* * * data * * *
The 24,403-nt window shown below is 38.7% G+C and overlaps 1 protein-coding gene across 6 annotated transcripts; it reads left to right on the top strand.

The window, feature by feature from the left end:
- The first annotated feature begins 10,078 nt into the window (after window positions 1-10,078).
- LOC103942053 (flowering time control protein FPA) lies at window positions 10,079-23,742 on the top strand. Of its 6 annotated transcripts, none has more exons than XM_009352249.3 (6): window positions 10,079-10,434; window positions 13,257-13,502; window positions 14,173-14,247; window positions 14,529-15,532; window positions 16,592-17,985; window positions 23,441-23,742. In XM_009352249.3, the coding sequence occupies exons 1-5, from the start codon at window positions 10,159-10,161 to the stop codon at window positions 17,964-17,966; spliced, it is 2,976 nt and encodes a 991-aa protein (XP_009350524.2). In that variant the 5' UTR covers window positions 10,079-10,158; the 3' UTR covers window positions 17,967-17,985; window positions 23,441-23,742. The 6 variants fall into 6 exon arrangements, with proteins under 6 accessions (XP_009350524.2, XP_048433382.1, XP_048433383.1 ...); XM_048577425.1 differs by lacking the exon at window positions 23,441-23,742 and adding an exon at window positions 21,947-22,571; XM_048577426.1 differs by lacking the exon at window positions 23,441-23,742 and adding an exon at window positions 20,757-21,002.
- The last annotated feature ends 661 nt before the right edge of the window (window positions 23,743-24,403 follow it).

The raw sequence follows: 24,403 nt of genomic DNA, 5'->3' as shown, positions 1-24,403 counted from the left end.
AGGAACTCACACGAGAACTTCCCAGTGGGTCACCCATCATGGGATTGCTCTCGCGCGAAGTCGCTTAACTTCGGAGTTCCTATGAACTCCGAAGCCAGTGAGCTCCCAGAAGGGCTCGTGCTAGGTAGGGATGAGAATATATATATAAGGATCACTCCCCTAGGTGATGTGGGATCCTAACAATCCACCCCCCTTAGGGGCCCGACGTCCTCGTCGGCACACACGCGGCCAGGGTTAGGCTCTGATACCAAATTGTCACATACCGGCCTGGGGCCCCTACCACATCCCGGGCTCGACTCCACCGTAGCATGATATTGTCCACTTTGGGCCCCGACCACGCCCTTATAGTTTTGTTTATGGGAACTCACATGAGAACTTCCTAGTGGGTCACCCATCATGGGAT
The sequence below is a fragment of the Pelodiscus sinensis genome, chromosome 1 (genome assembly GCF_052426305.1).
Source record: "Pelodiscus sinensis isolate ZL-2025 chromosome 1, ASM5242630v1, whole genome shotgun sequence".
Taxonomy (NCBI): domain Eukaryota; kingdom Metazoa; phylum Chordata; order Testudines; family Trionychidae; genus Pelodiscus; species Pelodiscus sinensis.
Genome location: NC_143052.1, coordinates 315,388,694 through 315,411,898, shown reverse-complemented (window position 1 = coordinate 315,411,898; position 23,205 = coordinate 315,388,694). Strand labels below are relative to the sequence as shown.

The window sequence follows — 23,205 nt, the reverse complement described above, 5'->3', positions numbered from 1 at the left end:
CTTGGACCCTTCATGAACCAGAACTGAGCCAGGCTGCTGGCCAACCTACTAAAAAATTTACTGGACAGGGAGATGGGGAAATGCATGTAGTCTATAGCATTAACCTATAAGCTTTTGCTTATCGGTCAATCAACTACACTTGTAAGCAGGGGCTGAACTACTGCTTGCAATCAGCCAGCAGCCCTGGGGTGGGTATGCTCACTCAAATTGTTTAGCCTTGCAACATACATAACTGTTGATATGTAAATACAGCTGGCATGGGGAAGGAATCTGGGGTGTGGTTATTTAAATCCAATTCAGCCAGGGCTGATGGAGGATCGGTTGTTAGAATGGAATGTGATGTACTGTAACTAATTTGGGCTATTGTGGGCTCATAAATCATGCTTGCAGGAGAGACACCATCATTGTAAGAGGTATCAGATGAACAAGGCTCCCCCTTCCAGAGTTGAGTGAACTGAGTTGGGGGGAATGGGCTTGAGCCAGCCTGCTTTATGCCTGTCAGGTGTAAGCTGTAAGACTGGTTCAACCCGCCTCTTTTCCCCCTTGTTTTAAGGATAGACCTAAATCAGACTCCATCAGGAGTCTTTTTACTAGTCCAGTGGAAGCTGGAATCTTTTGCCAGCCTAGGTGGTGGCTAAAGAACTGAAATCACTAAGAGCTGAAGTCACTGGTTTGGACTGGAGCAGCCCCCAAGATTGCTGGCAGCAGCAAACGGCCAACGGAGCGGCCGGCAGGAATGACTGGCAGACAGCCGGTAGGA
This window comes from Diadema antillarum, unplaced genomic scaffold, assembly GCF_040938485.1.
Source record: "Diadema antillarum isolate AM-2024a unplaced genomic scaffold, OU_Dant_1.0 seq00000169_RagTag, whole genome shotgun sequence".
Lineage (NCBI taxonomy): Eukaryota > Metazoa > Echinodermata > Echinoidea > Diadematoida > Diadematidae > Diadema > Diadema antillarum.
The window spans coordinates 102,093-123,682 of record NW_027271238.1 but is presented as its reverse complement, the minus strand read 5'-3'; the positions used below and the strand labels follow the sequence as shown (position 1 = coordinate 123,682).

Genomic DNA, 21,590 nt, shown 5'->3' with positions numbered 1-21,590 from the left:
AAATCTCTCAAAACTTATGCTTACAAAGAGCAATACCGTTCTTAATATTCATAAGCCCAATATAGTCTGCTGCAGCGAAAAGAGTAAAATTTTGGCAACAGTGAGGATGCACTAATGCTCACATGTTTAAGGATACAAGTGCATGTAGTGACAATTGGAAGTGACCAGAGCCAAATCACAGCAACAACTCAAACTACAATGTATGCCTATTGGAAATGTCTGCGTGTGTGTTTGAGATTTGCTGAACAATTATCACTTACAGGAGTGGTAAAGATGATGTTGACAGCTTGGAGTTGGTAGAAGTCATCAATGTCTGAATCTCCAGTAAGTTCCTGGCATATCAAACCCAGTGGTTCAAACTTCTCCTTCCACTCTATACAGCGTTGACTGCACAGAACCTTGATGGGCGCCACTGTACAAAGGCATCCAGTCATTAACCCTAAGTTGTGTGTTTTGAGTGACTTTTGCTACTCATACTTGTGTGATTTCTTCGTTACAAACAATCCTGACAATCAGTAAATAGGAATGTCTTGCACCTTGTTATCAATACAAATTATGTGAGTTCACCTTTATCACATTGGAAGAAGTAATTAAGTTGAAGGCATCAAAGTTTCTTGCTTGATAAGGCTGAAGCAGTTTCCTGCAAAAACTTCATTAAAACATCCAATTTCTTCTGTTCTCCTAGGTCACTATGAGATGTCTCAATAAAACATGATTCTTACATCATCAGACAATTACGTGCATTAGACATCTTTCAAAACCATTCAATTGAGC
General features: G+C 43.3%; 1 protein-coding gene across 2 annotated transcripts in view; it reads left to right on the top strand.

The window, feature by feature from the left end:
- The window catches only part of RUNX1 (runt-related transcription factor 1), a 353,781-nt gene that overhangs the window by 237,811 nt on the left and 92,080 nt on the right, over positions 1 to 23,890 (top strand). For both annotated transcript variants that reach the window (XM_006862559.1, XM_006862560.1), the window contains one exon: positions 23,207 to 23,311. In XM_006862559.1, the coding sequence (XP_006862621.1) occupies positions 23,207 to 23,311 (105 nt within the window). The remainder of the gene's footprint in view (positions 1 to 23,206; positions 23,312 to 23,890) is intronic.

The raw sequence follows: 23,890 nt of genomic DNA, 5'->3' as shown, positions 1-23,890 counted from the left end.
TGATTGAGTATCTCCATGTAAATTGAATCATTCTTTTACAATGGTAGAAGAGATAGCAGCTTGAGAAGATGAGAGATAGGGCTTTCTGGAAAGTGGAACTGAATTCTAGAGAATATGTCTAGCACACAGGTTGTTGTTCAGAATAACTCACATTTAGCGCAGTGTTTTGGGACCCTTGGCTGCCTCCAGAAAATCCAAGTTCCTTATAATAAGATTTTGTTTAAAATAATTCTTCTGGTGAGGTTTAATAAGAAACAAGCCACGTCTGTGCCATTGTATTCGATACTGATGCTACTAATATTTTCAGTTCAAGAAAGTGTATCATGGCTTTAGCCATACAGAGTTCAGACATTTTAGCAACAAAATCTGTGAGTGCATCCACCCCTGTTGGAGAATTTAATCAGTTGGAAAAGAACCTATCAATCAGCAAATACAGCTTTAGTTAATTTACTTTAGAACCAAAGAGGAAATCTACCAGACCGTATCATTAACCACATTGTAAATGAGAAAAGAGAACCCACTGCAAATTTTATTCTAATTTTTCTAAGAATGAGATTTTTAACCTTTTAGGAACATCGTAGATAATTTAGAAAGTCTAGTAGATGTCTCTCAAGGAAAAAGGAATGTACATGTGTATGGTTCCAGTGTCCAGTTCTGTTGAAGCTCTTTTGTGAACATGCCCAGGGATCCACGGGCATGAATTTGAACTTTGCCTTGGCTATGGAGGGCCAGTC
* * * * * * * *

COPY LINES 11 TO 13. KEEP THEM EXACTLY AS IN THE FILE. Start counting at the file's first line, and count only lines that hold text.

Genome location: NC_143052.1, coordinates 315,388,694 through 315,411,898, shown reverse-complemented (window position 1 = coordinate 315,411,898; position 23,205 = coordinate 315,388,694). Strand labels below are relative to the sequence as shown.

The window sequence follows — 23,205 nt, the reverse complement described above, 5'->3', positions numbered from 1 at the left end:
CTTGGACCCTTCATGAACCAGAACTGAGCCAGGCTGCTGGCCAACCTACTAAAAAATTTACTGGACAGGGAGATGGGGAAATGCATGTAGTCTATAGCATTAACCTATAAGCTTTTGCTTATCGGTCAATCAACTACACTTGTAAGCAGGGGCTGAACTACTGCTTGCAATCAGCCAGCAGCCCTGGGGTGGGTATGCTCACTCAAATTGTTTAGCCTTGCAACATACATAACTGTTGATATGTAAATACAGCTGGCATGGGGAAGGAATCTGGGGTGTGGTTATTTAAATCCAATTCAGCCAGGGCTGATGGAGGATCGGTTGTTAGAATGGAATGTGATGTACTGTAACTAATTTGGGCTATTGTGGGCTCATAAATCATGCTTGCAGGAGAGACACCATCATTGTAAGAGGTATCAGATGAACAAGGCTCCCCCTTCCAGAGTTGAGTGAACTGAGTTGGGGGGAATGGGCTTGAGCCAGCCTGCTTTATGCCTGTCAGGTGTAAGCTGTAAGACTGGTTCAACCCGCCTCTTTTCCCCCTTGTTTTAAGGATAGACCTAAATCAGACTCCATCAGGAGTCTTTTTACTAGTCCAGTGGAAGCTGGAATCTTTTGCCAGCCTAGGTGGTGGCTAAAGAACTGAAATCACTAAGAGCTGAAGTCACTGGTTTGGACTGGAGCAGCCCCCAAGATTGCTGGCAGCAGCAAACGGCCAACGGAGCGGCCGGCAGGAATGACTGGCAGACAGCCGGTAGGA